Race Weekend Central

Greg Van Alst Evaluating His ARCA Season Beyond Berlin

After winning the 2023 ARCA Menards Series season opener at Daytona International Speedway and leading the points for the first two races, Greg Van Alst is now evaluating whether he’ll continue running full time, he tells Frontstretch.

Van Alst’s Daytona race-winning car ended up wrecked at Talladega Superspeedway while his race at Charlotte Motor Speedway Friday (May 26) ended with a 22nd-place DNF.

The 41-year-old independent, who runs his own race team, lacks significant sponsorship to run full time. His team is all volunteers, individuals who have regular day jobs outside of motorsports.

“We’ve got a couple of races already planned,” Van Alst says. “We’ve got a pretty good partnership with CB Fabricating so we’ll have some discussions about what we want to do. Really, we’ve just dropped so far in the points, we’re making our NASCAR Xfinity Series debut in July so there’s lots to think about family-wise. Getting junked a couple of races into the season never helps the budget.

“As I’ve always said, ‘I think I can run full time if we don’t tear up stuff.’ And getting wrecked, that’s when it starts getting tough. If you got to replace it or fix it, it just takes it off the budget to do that.”

See also
Jesse Love Wins 3 in a Row with ARCA Charlotte Win

Some of Van Alst’s frustrations stem from his Charlotte wreck involving Connor Mosack. After a caution in Friday’s event, Van Alst was one of six lead lap drivers who chose not to pit before the lap 50 competition caution. Mosack’s No. 18 team, meanwhile, chose to pit him for four fresh tires.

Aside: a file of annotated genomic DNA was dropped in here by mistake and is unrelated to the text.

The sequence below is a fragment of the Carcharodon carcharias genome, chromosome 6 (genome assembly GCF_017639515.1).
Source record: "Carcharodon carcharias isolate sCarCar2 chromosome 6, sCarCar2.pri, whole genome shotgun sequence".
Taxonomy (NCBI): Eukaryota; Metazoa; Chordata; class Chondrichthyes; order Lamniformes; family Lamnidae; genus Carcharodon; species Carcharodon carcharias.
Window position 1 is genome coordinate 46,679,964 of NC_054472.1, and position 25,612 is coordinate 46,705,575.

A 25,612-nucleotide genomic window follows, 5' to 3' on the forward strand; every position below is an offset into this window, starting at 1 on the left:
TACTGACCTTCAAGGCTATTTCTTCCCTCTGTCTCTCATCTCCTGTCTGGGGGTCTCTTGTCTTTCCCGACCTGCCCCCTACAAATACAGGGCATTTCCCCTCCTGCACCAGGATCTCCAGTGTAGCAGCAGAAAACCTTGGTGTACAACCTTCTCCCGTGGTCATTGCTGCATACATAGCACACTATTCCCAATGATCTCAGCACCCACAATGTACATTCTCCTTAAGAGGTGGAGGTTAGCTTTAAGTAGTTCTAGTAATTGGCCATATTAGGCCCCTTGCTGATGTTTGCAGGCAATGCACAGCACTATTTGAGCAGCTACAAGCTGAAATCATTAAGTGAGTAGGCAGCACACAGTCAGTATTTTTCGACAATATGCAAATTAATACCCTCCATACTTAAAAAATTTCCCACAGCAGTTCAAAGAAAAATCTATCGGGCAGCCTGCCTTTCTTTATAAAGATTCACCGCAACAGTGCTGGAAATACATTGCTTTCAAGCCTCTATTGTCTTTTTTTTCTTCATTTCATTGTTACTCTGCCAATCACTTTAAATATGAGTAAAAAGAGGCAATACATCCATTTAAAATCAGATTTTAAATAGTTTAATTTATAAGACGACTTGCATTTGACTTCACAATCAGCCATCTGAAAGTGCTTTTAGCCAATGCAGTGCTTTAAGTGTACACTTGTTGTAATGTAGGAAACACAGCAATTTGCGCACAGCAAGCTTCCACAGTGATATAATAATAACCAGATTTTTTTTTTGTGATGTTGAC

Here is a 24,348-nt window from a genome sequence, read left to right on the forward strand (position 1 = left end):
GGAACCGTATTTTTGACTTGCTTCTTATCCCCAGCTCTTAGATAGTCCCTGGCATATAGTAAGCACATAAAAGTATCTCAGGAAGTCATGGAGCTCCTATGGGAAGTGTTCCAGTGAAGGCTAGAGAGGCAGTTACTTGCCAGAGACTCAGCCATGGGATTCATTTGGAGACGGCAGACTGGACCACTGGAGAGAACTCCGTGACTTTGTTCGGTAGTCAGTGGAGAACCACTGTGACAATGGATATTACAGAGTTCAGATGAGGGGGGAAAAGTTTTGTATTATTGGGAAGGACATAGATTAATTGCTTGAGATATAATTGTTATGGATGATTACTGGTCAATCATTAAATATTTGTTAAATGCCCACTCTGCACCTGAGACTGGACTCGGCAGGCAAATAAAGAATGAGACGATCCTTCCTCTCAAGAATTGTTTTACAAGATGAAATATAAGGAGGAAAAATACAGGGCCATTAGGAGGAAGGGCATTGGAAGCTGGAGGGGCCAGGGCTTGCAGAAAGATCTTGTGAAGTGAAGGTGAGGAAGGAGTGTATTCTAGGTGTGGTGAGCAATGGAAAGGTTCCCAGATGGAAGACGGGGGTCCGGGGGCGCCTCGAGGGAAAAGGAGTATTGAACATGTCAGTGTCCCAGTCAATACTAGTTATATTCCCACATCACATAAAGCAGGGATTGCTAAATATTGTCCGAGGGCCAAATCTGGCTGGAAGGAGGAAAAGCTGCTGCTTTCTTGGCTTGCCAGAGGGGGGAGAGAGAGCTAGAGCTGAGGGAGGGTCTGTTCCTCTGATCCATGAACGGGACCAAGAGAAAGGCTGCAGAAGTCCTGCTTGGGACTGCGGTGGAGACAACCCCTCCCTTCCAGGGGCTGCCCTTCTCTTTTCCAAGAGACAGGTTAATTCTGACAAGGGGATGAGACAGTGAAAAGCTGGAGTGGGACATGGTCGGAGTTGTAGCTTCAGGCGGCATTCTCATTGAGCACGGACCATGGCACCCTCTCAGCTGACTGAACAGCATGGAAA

On the subsequent restart, Mosack, among others, charged toward the front of the field. Van Alst got loose, the two made contact, and his race quickly ended abruptly via “the hardest hit I’ve ever taken in an ARCA car.”

Afterward, the pair spoke at the track.

“What I told Connor was, ‘Cut me a break, I don’t have a full crew of [Joe Gibbs Racing] guys that can fix this,'” he says. “‘This gets fixed in my own backyard.’ I have to get up every morning, go to work and then work on this stuff so all of that combined is what makes it tough. I’ve read on social media everyone saying, ‘Oh, you were loose.’ And I get it but Gus Dean drove by me on the top, I got free a little bit and then Connor got into me. He would’ve gotten into me anyway. What happened already happened so our stuff is still sitting here junked.”

After being successfully checked and released from the infield care center, Van Alst didn’t mince words with his thoughts about the crash.

“We just talked,” Van Alst says. “He didn’t do anything intentionally. I know he was on new tires and we were on old tires. I kind of felt like it was exactly what he said. Maybe next time, cut me a break. I left him room to go anywhere else he could’ve gone and he just drove into the back of us. There was room on other parts of the racetrack that he could’ve went to.”

Although Van Alst was initially uncertain whether he would compete in the next ARCA race at Berlin Raceway, he now is confident he’ll be there. Beyond that, though, his 2023 ARCA schedule is up in the air.

“Our short track car is together,” he says. “It’s just stuff that is keeping me from going race to race. We’ll go to Berlin but we’ve got to start evaluating. If we have to start eliminating races, we will.